• A output of help information.

For example, you can pack the current project based on the current directory:

dnu pack --out c:\projectOutput

For additional details, run the help command:

dnu pack --help

Adding package metadata

Project metadata is information such as the version of your app, author, etc.

To specify this in the project.json file you create a key for each of the metadata attributes you care about:

{
  "version": "0.1-alpha",
  "authors": ["John Doe"],
  "description": "A wonderful library that does nice stuff"
}
  • version: The version of the NuGet package and assemblies generated if you pack/publish your application.
  • authors: A JSON array of the authors and owners section of the NuGet packages nuspec
  • description: A long description of the NuGet package.

Additional optional metadata that can be put into the project.json file:

  • copyright: Copyright details for the NuGet package.
  • projectUrl: A URL for the home page of the NuGet package.
  • licenseUrl: A link to the license that the NuGet package is under.
  • requireLicenseAcceptance: A Boolean value that specifies whether the client needs to ensure that the package license (described by licenseUrl) is accepted before the NuGet package is installed.
  • language: The locale ID for the NuGet package, such as en-us.
  • tags: A JSON array of tags and keywords that describe the NuGet package.
  • title: The human-friendly title of the NuGet package.

Publishing

You use the dnu publish command to package your application into a self-contained directory that can be launched. It will create the following directory structure: - output/ - output/packages - output/appName - output/commandName.cmd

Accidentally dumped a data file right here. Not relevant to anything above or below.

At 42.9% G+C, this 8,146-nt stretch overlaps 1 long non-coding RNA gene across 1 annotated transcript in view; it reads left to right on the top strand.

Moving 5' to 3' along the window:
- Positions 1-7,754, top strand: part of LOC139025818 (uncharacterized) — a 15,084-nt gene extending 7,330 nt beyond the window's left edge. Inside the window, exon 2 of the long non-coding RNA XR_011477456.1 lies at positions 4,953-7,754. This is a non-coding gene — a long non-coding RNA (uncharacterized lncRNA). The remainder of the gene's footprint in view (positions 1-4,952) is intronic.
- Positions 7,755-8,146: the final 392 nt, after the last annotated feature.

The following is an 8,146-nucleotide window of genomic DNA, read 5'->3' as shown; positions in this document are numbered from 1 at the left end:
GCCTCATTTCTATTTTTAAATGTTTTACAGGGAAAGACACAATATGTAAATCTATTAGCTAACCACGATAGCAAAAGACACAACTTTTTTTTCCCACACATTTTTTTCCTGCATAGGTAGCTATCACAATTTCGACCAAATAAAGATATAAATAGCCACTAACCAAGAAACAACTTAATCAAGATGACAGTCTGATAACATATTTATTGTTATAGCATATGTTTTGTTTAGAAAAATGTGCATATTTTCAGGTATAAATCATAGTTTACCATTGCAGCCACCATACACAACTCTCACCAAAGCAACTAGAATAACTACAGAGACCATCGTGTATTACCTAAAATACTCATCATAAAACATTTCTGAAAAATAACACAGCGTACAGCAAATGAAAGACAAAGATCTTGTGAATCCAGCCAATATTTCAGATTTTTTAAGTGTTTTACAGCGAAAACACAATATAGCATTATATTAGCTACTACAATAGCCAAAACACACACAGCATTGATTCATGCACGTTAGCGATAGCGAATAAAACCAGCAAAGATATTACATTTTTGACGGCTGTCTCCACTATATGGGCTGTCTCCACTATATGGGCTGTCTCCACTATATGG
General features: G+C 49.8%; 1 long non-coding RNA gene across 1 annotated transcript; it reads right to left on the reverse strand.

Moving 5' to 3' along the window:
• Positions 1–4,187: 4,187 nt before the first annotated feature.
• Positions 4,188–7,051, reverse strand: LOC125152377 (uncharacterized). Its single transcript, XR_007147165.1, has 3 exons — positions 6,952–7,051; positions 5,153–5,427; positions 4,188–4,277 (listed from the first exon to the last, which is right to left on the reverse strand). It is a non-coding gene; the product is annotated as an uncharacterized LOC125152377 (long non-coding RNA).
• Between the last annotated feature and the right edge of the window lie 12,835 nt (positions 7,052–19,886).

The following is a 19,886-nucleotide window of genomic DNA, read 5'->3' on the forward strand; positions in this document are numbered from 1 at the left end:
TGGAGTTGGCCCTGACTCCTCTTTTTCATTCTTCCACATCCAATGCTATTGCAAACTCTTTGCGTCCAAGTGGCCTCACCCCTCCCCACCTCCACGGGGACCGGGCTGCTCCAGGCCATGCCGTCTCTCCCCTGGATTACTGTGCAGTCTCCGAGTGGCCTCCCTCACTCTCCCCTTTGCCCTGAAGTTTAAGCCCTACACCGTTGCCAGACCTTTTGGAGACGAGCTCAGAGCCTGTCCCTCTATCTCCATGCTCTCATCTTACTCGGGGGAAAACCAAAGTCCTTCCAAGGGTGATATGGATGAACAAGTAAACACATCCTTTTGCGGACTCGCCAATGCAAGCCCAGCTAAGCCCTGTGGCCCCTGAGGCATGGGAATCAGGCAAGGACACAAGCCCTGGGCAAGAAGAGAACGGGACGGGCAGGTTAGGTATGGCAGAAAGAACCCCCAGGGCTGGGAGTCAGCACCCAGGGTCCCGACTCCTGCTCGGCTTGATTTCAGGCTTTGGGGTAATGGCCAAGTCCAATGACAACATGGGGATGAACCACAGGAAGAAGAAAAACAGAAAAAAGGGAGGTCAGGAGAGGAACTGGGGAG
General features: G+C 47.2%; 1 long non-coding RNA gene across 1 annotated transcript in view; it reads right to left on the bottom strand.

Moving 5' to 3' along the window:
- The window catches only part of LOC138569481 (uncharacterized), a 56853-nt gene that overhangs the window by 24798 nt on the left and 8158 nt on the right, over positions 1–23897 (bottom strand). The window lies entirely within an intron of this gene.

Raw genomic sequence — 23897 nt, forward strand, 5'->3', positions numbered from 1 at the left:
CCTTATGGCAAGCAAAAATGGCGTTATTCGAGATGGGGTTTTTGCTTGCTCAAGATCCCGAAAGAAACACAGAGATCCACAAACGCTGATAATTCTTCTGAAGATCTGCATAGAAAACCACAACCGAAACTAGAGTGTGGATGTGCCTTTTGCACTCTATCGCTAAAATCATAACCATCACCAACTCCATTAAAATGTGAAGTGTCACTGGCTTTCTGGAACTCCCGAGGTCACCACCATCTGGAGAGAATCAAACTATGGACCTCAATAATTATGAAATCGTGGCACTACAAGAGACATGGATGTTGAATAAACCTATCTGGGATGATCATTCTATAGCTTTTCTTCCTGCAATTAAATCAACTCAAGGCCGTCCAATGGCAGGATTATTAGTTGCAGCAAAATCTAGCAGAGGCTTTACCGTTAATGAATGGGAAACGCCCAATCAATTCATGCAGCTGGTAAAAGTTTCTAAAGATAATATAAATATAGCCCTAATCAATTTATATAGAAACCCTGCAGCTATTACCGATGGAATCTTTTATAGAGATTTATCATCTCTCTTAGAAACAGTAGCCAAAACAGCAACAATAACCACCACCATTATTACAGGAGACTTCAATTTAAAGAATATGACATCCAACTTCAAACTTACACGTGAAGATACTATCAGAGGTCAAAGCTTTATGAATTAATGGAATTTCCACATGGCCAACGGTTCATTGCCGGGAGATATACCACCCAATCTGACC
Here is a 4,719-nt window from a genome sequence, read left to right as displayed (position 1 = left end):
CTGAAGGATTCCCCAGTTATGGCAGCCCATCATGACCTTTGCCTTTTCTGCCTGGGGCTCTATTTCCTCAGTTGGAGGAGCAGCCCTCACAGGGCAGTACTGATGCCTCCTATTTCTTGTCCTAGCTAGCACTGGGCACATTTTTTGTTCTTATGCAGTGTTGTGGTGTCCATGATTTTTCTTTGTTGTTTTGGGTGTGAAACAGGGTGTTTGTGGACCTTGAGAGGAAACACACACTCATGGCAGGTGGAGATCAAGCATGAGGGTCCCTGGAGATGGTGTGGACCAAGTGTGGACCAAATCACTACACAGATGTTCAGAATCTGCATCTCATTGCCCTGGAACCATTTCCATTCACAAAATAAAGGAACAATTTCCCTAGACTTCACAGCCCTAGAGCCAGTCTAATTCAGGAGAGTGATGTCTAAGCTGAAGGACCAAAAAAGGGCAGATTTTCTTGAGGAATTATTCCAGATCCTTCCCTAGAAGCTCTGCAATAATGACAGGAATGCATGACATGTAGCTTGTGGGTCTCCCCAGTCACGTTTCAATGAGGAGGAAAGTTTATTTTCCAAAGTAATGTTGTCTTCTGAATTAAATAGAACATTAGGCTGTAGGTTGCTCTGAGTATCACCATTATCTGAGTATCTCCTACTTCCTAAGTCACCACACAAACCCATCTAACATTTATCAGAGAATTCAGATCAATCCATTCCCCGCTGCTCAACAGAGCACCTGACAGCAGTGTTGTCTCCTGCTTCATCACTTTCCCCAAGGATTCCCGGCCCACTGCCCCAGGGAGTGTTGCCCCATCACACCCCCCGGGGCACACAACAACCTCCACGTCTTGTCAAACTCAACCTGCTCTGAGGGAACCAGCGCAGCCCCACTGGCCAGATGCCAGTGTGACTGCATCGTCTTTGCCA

The packages directory contains all the packages your application needs to run.

The appName directory will contain all of your applications code, if you have project references they will appear as their own directory with code at this level as well.

The publish command will also hoist any commands from your project.json file into batch files. Running any of these commands is the same as running dnx <command>. For a list of usage, arguments, and options of the publish command, enter the following in the command windows:

dnu publish --help

Scripts

The scripts section of the project.json allows you to hook into events that happen as you work on your application:

{
  "scripts": {
    "prebuild": "executed before building",
    "postbuild": "executed after building",
    "prepack": "executed before packing",
    "postpack": "executed after packing",
    "prepublish": "executed before publish",
    "postpublish": "executed after publish",
    "prerestore": "executed before restoring packages",
    "postrestore": "executed after restoring packages",
    "prepare": "After postrestore but before prepublish"
  }
}

Most of these are fairly self-explanatory and each matches an explicit command in the DNU. Except for prepare. Prepare runs both after a restore and before a publish and is intended to be used to make sure everything is ready for either development or publishing. For example, you often need to make sure that you run all of your gulp tasks after you restore packages, to make sure you get things like css copied from new bower packages, and you also want to make sure that gulp is run before you publish so that you are publishing the latest code generated from your tasks.

The values of the scripts are commands that will be run in your environment as if you had opened a terminal and run them. For example, the following is scaffolded when creating a new application in Visual Studio:

{
  "scripts": {
    "postrestore": [ "npm install", "bower install" ],
    "prepare": [ "gulp copy" ]
  }
}

Token substitution

There are also several tokens that will be replaced if they appear inside the scripts value:

Token Replaced with
%project:Directory% The project directory
%project:Name% The project name
%project:Version% The project version

If any of the above tokens appear in the value of the script key they will be replaced with the associated value.